It took them months to change the build system to be able to build in under a week. It took another six months to get the build down to two days, but by then, they only needed five people to build. Now, they had ten people available to rearchitect the entire build system so it could take one hour. When I last checked, they were down to six hours without needing anyone to babysit the build, and they still had some work to do.
I also see a lot of technical debt in test automation. If you have a large program, you must have automated regression tests, as well as exploratory tests. You don’t have the time to run lots of manual tests every two weeks.
One of the problems I’ve seen is that the testers wait for the perfect test automation system. I have never seen one perfect test automation system, just as I have never seen one perfect framework for a system. That’s why we need test architects, as well as development architects. Different kinds of testing require different kinds of test automation and different kinds of test automation systems.
The way I like to develop test automation is to build something small, see if it works, and refactor it as I proceed. Now, I’m no architect. I am sure there is a better way to do this, which is why I like to pair every so often with an architect who will say, “JR, if you do it this way, it will be 1,000 times faster.”How Distributed Is Your Program?
The more distributed the program—that is, the more sites involved—the more you need people to communicate with each other about the architecture, the lower-level design, and how the whole system works together. And, the more distributed the program, the more difficult it is to have those conversations. If you have an architect on a feature team or an architect for a few feature teams, those conversations are more likely to occur, because that person is responsible for them.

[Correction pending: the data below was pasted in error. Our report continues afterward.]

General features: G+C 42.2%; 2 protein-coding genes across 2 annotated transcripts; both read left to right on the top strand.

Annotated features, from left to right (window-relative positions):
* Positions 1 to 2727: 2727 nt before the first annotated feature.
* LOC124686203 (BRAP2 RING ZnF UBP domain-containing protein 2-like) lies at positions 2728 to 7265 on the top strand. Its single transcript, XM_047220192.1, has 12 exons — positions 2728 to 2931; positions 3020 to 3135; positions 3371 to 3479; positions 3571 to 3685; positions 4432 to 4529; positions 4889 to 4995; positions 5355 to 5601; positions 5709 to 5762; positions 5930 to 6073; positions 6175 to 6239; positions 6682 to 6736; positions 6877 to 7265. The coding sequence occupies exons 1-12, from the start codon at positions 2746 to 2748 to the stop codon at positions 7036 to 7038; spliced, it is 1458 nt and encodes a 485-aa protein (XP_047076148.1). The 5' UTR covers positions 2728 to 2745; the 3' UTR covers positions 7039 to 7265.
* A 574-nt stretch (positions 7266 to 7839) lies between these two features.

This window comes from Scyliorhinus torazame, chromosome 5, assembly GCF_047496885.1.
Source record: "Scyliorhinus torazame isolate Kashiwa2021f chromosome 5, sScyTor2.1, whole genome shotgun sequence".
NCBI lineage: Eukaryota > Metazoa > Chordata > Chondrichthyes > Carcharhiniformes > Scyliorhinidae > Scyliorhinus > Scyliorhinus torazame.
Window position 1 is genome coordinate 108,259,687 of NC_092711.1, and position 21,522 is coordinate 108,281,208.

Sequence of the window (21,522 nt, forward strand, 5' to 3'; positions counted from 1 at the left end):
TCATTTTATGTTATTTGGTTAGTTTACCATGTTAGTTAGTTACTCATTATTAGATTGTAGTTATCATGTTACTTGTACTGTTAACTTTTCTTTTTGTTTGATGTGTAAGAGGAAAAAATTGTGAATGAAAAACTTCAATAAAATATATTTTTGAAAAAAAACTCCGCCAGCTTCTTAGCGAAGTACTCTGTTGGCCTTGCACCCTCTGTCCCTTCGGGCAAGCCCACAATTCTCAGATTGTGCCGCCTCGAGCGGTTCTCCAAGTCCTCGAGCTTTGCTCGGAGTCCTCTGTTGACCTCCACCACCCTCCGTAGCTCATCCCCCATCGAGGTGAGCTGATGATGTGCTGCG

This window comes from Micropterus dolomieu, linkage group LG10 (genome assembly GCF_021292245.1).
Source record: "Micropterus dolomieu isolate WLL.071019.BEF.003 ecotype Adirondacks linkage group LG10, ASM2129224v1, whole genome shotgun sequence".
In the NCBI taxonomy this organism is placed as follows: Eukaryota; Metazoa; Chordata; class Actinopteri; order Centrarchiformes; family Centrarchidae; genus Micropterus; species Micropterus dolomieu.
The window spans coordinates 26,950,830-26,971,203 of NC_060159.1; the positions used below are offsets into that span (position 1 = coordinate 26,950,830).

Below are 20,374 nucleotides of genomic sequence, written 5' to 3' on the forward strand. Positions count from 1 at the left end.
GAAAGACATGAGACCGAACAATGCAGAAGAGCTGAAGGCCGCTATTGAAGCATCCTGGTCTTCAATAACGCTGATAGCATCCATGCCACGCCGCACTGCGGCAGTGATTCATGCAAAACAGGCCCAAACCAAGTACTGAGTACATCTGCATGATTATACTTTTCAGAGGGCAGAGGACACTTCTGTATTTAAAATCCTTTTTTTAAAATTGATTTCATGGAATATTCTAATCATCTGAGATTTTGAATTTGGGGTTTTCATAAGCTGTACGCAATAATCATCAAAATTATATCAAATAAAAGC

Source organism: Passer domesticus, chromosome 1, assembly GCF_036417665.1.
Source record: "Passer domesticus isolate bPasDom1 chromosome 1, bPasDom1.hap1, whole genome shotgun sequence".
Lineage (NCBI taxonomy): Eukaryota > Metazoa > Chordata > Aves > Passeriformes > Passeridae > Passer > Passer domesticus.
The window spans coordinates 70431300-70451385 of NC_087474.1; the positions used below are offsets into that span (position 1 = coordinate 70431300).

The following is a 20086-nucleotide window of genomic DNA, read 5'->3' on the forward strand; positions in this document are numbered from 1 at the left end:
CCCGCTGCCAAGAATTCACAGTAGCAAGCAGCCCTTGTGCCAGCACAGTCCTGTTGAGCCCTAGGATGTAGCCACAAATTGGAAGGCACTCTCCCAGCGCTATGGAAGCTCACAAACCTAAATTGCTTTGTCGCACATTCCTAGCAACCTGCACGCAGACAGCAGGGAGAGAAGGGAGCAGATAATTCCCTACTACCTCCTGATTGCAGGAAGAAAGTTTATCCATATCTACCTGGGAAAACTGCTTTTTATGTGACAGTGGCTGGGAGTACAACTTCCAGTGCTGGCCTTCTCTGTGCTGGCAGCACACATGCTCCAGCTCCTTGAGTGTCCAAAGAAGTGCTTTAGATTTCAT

Do You Need a Defined Agile Architect
I hope you still think the answer is, “It depends.” Maybe it even depends on more factors than I’ve discussed here. Consider how you can use agile architects to create more ease for everyone in your program and reduce technical risk if:
- You have a program of more than three teams, with fewer opportunities to make decisions about architecture and refactoring and with more pressure for an earlier release date or lots of people
- You are early in your agile transformation
- You have more technical debt than you would like
- You have a distributed program
Your program manager, developers, and testers will thank you.